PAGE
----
Dr Erin Castellas (PhD) is on a mission to ensure the community benefits from new developments. It’s part of her role as chief impact officer at Impact Investment Group (IIG), which invests in projects it judges to have positive environmental and social impact*.
Castellas has a big job. Many communities are disappointed by the quality of the developments around them, for good reason. But Castellas is well qualified. In addition to a long history working in the social impact sector, she also spent a year working as a financial advisor at the global finance group, Morgan Stanley.
To achieve a greater social impact, Castellas is using a lever that is already in the Victorian planning system. It is a clause (10.02 of the VPP, The State Planning Policy Framework) that calls on developers to explain the “net community benefit” of their proposals.
But the net community benefit clause is misunderstood and poorly used, Castellas says.
Other experts agree. According to Marcus Spiller, principal and partner at consulting firm SGS Economics and Planning, developers frequently mix up an economic impact with an economic benefit. In a report for Stonnington Council (2015), Spiller writes:
By way of illustration, a $10 million construction contract to dig a long trench then fill it up again would generate the same economic impact (i.e. multiplier) as a $10 million contract using the same equipment and workers to undertake earthworks for the improvement of a parkland. The economic benefit from the latter is clearly superior to the former.
If the clause exists, why so many poor developments?
One might accuse planners of ignoring this clause in their approvals, given the number of horrible buildings that go up. Not so. Like most planning rules, planners must make a judgement call. And given that the clause is vague and does not provide examples to guide developers, challenging the planners or the developers on their judgements would be difficult.
As long as there is no agreed measure of community benefit, the clause is not much use, or not as much use as it could be.
A new way to measure community benefit
That is where Castellas can help.
Working Darren Brusnahan, who head of IIG’s real estate fund, Castellas created a way to measure community benefit that IIG will share with any developer who wants it.
Castellas will use new net community benefit measure herself this month when IIG publishes a report evaluating its high-profile development at the Younghusband building in Kensington. At the behest of an active resident action group, the Younghusbands development included low-rent artist studios as a trade-off for buildings apartments.
Castellas’ developed the methodology using the UNHabitat City Prosperity Initiative, which proposes to measure average achievements in cities across six dimensions:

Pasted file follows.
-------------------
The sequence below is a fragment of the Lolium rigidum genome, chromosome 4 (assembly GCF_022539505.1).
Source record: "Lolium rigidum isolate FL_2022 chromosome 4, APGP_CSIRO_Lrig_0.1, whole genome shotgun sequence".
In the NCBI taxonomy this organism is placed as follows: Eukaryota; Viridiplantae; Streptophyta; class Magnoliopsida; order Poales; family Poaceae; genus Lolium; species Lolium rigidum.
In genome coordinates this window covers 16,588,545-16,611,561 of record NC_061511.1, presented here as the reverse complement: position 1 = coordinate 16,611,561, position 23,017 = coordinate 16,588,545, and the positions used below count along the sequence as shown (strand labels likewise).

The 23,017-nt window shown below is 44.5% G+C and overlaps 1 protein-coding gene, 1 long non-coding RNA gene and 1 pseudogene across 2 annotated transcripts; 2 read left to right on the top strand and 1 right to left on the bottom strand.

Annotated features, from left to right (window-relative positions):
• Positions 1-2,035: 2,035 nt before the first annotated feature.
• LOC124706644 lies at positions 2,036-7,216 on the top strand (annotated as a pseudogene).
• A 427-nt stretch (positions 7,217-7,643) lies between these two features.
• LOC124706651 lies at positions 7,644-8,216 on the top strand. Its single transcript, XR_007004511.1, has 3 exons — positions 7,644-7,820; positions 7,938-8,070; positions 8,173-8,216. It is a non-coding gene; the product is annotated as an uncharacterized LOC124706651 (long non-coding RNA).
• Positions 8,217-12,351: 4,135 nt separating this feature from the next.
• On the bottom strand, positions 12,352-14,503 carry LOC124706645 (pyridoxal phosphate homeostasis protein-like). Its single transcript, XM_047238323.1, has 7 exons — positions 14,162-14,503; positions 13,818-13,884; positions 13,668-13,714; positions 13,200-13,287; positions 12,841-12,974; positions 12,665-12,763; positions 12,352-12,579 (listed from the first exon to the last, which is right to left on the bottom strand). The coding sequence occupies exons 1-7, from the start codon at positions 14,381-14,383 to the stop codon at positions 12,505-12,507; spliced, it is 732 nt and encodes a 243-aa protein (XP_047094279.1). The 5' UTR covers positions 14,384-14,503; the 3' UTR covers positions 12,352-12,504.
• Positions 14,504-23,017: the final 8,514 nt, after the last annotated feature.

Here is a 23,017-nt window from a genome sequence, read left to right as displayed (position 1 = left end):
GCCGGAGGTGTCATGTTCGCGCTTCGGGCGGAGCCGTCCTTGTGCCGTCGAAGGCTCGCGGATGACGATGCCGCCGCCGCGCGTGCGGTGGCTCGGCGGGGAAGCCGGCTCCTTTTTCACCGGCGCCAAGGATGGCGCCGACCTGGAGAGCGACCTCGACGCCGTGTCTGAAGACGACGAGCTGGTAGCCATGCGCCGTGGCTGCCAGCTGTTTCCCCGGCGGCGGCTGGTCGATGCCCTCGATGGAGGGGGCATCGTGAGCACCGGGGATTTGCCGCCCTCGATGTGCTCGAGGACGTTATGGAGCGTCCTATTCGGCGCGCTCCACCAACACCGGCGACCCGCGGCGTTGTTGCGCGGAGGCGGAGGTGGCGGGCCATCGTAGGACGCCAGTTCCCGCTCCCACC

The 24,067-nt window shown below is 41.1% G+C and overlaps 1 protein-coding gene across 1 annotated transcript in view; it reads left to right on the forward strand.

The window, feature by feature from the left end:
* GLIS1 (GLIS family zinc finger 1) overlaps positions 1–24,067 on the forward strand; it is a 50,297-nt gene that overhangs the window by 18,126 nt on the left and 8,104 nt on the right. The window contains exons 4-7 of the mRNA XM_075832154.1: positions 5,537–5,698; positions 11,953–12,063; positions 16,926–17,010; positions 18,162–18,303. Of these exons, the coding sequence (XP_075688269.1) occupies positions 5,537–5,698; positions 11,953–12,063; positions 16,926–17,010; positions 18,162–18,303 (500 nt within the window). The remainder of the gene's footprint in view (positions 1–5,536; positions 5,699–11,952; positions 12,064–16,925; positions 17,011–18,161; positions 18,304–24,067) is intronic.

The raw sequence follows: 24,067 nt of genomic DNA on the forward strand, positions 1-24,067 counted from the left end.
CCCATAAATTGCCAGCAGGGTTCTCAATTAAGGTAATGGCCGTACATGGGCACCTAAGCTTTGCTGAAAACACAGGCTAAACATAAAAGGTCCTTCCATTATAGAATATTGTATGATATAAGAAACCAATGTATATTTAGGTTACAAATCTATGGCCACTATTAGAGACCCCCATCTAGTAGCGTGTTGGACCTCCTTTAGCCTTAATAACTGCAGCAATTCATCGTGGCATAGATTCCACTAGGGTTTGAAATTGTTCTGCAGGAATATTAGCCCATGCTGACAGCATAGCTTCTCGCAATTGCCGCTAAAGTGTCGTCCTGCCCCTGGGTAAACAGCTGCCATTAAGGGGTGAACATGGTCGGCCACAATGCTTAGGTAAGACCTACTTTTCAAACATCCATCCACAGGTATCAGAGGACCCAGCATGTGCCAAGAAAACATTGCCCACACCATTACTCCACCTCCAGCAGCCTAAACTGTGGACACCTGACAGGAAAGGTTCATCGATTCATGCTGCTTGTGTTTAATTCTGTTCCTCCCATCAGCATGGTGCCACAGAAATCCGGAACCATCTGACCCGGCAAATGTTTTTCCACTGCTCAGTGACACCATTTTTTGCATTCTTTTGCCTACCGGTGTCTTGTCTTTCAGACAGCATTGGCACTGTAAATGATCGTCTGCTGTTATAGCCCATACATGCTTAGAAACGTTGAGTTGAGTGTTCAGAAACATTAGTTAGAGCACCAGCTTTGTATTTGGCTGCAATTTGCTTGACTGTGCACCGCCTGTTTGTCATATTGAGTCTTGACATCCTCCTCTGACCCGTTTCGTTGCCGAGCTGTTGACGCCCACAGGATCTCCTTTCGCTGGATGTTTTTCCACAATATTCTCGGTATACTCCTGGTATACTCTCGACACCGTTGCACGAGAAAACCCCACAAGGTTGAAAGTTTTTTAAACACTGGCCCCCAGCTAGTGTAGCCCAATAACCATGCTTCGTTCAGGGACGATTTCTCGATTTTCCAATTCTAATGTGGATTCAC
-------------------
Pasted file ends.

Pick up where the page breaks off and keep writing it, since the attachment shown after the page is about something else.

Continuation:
- Productivity: Create and share wealth, or contribute to economic growth and development, generate income, and provide decent jobs and equal opportunities for all.
- Infrastructure Development: Provide infrastructure for clean water, sanitation, good roads, and information and communication technology that improve living standards and enhance productivity, mobility and connectivity.
- Quality of Life: Ensure the general wellbeing and satisfaction of the citizens.
- Equity and Social Inclusion: Ensure equitable (re)distribution of the benefits of prosperity, reduce poverty and slums, protect the rights of minority and vulnerable groups, enhance gender equality, and ensure equal participation in the social, economic, political and cultural spheres.
- Environmental Sustainability: Protect the urban environment and its natural assets, while simultaneously ensuring growth, pursuing energy efficiency, reducing pressure on surrounding land and natural resources and reducing environmental losses through creative and environment-enhancing solutions.
- Urban Governance and Legislation: Demonstrate the role of good urban governance in catalysing local action towards prosperity, including the capacity to regulate the urbanization process.
Castellas explains how the dimensions may be applied to developments: “With productivity, we consider GDP per capita. We then get public data around the median income for a particular demographic. With sustainability, we examine pollution statistics and look at proximity to open space, access to public transport. We can measure community benefit based on the data that exists today.”
Holding developers to account
Castellas plans to share the measure with other developers. “We think it is important to catalyze more support in this space,” she says.
But do developers care? Castellas says they can see the value proposition. “I think people’s eyes light up. It’s not a trade-off conversation; it’s a win-win proposition, and I think people like that.”
Developers, for example, may overcome resistance to new developments, receive faster approval for projects, or be allowed variations on restrictions such as height limits, which means that proving NCB has a financial benefit for them.
Resident actions groups will benefit too. They can use a clear measure of net community benefit to hold developers to their proposals and get them into negotiations.
* IIG is owned by Danny Almagor and Berry Liberman who have devoted some of the Liberman family’s estimated $2.45 billion fortune to help make a “more socially equitable and environmentally sustainable world.”
The Net Community Benefit Clause
As set out in Clause 10.02 of the VPP, The State Planning Policy Framework seeks to ensure that the objectives of planning in Victoria (as set out in Section 4 of the Planning and Environment Act 1987) are fostered through appropriate land use and development planning policies and practices which integrate relevant environmental, social and economic factors in the interests of net community benefit and sustainable development.